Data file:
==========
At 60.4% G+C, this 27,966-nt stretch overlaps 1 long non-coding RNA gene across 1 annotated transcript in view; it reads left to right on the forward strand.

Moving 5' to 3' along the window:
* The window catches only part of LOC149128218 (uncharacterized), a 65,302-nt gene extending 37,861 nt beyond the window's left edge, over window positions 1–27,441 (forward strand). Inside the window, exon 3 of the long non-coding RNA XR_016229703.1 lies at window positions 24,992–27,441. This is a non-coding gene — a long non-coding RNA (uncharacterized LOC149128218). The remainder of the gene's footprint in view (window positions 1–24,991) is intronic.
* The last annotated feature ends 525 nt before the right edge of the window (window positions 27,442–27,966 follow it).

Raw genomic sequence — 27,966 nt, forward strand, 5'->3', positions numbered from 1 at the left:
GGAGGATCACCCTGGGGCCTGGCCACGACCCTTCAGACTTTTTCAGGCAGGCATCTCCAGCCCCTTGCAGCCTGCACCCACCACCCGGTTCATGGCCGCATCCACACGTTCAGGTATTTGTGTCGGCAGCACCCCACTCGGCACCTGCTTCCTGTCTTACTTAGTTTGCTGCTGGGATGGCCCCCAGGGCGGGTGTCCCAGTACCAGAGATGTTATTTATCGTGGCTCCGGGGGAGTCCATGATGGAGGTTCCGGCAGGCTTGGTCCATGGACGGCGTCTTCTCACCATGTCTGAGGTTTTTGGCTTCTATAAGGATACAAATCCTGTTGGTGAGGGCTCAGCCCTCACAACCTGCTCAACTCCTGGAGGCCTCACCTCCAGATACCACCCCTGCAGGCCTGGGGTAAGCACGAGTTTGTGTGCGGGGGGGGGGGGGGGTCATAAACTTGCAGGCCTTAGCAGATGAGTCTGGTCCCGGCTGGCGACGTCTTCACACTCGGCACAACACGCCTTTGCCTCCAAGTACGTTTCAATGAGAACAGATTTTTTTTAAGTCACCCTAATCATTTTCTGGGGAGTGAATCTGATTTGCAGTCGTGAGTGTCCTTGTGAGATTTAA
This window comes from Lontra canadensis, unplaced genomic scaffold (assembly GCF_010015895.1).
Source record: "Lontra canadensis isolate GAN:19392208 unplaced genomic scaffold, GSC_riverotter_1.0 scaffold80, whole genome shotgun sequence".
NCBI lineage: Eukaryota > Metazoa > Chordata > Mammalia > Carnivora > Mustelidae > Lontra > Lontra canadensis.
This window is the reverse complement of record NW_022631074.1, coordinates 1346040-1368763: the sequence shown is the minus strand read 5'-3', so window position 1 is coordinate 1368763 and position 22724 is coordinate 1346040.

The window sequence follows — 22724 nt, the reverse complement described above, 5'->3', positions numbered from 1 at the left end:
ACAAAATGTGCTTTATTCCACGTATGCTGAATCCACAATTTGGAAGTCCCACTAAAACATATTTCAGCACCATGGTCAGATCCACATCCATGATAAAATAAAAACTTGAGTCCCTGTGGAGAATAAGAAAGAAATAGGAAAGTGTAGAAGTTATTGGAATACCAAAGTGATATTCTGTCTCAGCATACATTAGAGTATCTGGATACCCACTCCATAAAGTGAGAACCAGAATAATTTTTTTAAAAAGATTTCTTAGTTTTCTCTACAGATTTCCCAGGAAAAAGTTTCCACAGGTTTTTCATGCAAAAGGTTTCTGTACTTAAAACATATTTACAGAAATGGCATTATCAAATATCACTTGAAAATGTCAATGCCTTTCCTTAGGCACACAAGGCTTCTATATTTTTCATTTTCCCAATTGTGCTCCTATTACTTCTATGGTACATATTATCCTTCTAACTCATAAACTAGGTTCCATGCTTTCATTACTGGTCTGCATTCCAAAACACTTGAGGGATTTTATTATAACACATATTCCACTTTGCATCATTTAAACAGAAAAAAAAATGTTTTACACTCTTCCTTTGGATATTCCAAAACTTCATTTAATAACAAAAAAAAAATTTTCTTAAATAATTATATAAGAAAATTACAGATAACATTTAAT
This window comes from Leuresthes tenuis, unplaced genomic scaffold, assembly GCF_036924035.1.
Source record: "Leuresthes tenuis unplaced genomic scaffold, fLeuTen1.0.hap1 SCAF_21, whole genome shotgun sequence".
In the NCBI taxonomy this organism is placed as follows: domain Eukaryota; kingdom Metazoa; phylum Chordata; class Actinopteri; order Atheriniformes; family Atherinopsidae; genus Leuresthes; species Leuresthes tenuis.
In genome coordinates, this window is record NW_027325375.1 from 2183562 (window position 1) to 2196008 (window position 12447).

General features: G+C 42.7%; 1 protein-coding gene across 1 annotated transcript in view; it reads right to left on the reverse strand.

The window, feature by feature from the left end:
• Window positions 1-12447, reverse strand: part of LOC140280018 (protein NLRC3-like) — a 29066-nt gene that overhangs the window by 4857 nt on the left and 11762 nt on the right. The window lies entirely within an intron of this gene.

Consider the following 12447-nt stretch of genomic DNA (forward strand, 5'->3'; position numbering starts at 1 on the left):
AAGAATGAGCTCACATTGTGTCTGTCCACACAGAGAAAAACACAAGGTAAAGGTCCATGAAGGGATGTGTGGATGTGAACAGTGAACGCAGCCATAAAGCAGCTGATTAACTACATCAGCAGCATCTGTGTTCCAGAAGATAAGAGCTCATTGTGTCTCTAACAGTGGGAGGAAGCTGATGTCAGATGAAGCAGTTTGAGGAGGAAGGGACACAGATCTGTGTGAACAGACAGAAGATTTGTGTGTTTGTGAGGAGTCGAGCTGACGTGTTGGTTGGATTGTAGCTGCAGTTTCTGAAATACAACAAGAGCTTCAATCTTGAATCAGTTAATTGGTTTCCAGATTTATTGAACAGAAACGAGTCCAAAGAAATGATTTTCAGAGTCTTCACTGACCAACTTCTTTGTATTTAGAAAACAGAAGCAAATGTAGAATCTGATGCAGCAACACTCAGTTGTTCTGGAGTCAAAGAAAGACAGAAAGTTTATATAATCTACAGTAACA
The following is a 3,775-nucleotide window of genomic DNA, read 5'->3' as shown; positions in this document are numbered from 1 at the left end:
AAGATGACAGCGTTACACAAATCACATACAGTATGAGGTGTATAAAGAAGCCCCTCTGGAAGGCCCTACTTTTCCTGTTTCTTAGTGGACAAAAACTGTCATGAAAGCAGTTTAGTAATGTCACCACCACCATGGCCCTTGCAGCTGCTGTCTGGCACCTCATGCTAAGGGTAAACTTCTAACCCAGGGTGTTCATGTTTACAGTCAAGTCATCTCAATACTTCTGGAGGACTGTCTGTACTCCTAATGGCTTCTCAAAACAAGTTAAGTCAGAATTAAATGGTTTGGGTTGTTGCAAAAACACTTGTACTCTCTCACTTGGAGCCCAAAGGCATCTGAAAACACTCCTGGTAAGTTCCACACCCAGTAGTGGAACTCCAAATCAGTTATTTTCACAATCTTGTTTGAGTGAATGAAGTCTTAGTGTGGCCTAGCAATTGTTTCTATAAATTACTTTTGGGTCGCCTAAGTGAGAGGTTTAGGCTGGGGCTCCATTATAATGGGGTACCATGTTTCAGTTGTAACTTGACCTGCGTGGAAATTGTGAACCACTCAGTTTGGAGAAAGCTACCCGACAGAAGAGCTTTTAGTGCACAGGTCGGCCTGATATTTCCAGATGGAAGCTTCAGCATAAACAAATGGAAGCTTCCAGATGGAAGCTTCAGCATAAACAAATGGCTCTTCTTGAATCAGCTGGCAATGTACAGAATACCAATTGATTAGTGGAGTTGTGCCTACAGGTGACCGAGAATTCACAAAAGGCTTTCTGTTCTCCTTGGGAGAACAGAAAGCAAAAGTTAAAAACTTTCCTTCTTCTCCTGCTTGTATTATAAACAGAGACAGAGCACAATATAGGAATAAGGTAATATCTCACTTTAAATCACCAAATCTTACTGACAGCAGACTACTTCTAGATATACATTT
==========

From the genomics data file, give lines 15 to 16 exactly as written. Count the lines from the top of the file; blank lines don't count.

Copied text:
In the NCBI taxonomy this organism is placed as follows: domain Eukaryota; kingdom Metazoa; phylum Chordata; class Actinopteri; order Atheriniformes; family Atherinopsidae; genus Leuresthes; species Leuresthes tenuis.
In genome coordinates, this window is record NW_027325375.1 from 2183562 (window position 1) to 2196008 (window position 12447).